“I believe my life is about service, and it’s service to students, and just fits so perfectly. Soil is such an endlessly fascinating subject. And it’s so critical to what’s going on on the planet right now and the kinds of problems that we have, you know, the solutions are in the soil for sure,” he said. “I happen to have a kind of a gift for teaching it. And I love it.”  

While Cassidy was a graduate student, he was an early member of the OSU Organic Growers Club and he founded the student farm as an instructor.   

Cassidy said his work managing the student farm and advising the OSU Organic Growers Club are the accomplishments that makes him feel most proud. He teaches an organic gardening class in the spring and hires some of the students to work on the student farm during the summer. They sell the organic produce grown through the OSU Organic Growers Club CSA. Proceeds support student scholarships.  

Due to COVID-19 social distancing guidelines he has to employ fewer students this year, but they are serving more subscribers. This year, they offer a whole food CSA in partnership with Sol Cycle Farm and DeArmond Road Farm that expanded to serve around 40 community members. The goal is for the CSA box to feed a family of four for one week. Cassidy said they are currently building their subscriber waiting list for next year and they will be offering donors the opportunity to sponsor a CSA box for a needy family.  

“Students learn how to produce food and learn about philanthropy and a needy family gets top-flight organic fruit and veggies.” Cassidy said. “Interested customers could even get one for themselves and one for a needy family.”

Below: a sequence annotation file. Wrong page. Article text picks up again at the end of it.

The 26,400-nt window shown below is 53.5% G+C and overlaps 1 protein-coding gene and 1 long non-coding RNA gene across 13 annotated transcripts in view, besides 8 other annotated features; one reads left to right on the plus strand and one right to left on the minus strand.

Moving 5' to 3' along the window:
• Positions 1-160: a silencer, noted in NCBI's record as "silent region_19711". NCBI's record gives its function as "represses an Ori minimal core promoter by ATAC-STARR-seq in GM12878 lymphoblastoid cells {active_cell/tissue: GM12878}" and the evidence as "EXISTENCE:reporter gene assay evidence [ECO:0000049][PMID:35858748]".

Cassidy reflected on the hundreds of students who participated in the growers club and farm. He said he is still in touch with many. Some have gone on to become farmers or gardeners, while others went into other work with respect for the soil, sustainable food systems, and nature.   

“The way we manage land, the way we do agriculture, all that stuff is absolutely critical going forward, if we’re gonna make it,” Cassidy said. “I just happen to be in this subject that happens to be the absolute most, most important thing.”  

To learn more about the OSU Organic Growers Club CSA, visit their online store. They also have “Soil” graphic t-shirts for sale to support student scholarships. To join the CSA waiting list, use their contact form or message the OSU Organic Growers Club on Facebook.  

By Samantha Sied